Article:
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According to my maths book an equations is linear if,

there are no products of the function and neither the function or its derivatives occur to any power other than the first power.

It should be in form of $$a_n(t)y^{(n)}(t)+a_{n-1}(t)y^{(n-1)}(t)+\cdots+a_1(t)y'(t)+a_0(t)y(t)=g(t)$$

I do understand the first power thing i.e for e.g., shouldn't be like this $(dy/dx)^2$ but can't really understand the other product thing. Please help. Thanks.

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3 Answers

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There's no $(dy/dx)^2$ (first derivative squared) in your canonical form. There is a $d^2y/dx^2$ (second derivative) hidden at the end of the "$\cdots$", but that is a different thing.

A linear ODE can have terms is a constant times any higher derivative, but there can only be one derivative in each term -- that is, there cannot be two or more (different or same) derivatives multiplied by each other.

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Here is a "positive" version of the criterion:

An ODE is linear if given any two solutions $y_1(\cdot)$, $\ y_2(\cdot)$ the sum $\lambda y_1(\cdot)+\mu y_2(\cdot)$ is again a solution whenever $\lambda+\mu=1$. This test can easily be performed by looking at the equation.

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Like this point of view. –  B. S. Dec 28 '12 at 10:55
    
Yes, almost -- except that the OP's definition allows non-homogeneous equations (the $g(t)$ on the right). –  Henning Makholm Dec 28 '12 at 11:16
    
@Henning Makholm: Exactly because of that my answer sounds so sophisticated $\ldots$ –  Christian Blatter Dec 28 '12 at 11:25
    
Oh, I missed the $\lambda+\mu=1$ condition. Right, then. –  Henning Makholm Dec 28 '12 at 11:28
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Sometimes in Mathematics one uses the same name for two different things or two different definitions which are not related whatsoever. But here this is not the case. I am sure you know what linear means in terms of maps between vector spaces. So if $V$ is a vector space and $A:V\rightarrow V$ is a linear map, then it satisfies $A(\alpha \mathbf v + \beta \mathbf w) = \alpha A(\mathbf v) + \beta A(\mathbf w)$.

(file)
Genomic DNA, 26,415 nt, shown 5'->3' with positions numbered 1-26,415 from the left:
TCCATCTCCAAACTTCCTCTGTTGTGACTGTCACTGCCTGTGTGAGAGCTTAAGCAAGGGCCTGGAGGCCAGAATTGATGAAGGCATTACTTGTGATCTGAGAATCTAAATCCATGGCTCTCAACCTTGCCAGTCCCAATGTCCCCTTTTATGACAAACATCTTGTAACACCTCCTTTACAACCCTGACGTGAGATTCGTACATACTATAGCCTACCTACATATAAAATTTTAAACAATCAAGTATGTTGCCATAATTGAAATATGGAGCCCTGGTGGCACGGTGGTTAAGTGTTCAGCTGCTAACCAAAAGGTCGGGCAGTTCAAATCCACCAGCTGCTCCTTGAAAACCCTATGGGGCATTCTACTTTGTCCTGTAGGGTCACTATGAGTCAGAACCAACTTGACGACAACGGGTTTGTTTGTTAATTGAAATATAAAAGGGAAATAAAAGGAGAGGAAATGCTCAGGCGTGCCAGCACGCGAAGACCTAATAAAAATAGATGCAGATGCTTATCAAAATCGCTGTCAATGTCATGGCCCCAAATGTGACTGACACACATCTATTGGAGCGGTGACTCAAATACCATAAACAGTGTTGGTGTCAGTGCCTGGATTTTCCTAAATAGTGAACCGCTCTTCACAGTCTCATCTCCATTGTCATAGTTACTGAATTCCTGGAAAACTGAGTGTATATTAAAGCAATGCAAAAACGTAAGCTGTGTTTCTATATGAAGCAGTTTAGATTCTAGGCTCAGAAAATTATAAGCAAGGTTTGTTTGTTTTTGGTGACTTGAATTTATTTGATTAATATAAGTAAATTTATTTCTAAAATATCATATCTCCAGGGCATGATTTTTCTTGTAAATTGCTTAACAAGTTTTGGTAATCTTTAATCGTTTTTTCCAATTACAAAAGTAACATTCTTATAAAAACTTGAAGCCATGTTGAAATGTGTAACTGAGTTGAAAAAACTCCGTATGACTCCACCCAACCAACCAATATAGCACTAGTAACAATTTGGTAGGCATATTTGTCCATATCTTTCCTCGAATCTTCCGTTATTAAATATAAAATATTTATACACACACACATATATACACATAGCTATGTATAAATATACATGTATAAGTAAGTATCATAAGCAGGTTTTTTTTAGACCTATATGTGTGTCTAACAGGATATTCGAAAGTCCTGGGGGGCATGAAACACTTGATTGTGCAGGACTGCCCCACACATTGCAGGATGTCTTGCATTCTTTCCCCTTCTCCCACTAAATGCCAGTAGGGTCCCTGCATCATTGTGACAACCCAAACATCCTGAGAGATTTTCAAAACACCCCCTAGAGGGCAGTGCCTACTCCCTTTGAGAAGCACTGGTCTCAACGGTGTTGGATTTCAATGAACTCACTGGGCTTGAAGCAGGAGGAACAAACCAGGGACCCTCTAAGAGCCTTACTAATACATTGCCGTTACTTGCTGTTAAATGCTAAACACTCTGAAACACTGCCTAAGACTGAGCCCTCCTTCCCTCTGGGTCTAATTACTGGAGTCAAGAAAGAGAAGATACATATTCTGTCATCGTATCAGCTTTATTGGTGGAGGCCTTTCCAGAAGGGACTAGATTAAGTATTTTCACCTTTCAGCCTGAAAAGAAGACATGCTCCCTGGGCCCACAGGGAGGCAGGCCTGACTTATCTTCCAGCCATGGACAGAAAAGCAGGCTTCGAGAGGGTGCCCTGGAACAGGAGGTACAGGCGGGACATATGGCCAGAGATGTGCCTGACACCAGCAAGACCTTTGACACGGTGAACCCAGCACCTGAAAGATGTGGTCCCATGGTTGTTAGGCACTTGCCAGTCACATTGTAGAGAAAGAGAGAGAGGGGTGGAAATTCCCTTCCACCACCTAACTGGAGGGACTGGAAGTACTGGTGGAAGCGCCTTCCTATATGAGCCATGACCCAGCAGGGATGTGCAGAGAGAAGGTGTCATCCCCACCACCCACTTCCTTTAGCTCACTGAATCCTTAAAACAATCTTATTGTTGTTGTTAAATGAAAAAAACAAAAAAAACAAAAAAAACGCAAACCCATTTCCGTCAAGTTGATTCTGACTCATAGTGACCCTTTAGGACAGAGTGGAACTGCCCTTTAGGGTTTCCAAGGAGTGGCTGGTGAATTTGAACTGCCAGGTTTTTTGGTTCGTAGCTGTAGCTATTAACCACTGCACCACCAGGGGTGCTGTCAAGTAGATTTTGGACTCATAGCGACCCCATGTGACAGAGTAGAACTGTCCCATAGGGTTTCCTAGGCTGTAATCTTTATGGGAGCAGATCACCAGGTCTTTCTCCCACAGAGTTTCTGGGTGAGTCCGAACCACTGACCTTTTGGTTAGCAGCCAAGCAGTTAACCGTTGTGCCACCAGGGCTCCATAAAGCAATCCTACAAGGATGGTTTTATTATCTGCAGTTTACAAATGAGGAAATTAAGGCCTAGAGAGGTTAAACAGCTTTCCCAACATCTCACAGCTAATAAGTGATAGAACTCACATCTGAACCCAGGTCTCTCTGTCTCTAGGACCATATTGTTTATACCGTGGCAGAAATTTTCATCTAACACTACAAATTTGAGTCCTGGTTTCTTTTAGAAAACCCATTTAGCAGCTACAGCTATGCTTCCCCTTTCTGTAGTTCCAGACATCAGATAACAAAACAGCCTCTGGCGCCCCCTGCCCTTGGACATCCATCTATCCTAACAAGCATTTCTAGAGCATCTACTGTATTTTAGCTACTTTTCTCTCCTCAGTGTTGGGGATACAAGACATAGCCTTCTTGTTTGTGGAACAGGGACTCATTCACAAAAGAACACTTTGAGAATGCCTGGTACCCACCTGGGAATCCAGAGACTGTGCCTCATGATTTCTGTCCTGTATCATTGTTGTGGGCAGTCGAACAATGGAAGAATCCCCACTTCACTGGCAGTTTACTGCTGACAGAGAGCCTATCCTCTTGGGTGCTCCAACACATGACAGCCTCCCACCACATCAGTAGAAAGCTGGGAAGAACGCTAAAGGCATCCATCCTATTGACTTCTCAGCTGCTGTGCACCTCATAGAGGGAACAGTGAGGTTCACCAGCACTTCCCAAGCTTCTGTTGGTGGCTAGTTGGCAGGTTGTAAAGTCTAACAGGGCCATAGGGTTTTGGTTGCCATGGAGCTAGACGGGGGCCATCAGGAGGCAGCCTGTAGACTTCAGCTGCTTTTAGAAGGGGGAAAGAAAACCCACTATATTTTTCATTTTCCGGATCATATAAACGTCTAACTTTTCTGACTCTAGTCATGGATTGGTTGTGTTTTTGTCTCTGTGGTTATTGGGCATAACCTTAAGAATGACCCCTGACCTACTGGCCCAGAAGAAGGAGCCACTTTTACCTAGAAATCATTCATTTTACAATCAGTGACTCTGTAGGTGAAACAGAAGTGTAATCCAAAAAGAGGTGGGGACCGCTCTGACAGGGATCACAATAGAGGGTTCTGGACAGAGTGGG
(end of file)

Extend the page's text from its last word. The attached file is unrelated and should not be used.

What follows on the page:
Now something like $d/dx$ can be viewed as a map on a vector space. There are actually many different vector spaces that would work, but I suggest you just think of the vector space given by all smooth functions from $\mathbb R \rightarrow \mathbb R$. This is a vector space over $\mathbb R$ and $dy/dx$ is a linear map on it. But an expression as $(d/dx)^2$ is not linear on this vector space. Recall that $(dy/dx)^2$ acts as follows:

$$ (d/dx)^2 (f) = (d/dx)(f) (d/dx)(f) = f' f' $$

Note that something like $a_n(t) d^n/dx^n + \dots + a_1(t) d/dx + a_0(t)$ is also a linear map on this vector space (if al the a_i(t) are smooth, otherwise you need to change the vector space a bit). So one way to figure out wether a ODE is linear or not is to try to find out if it acts linear on smooth functions.

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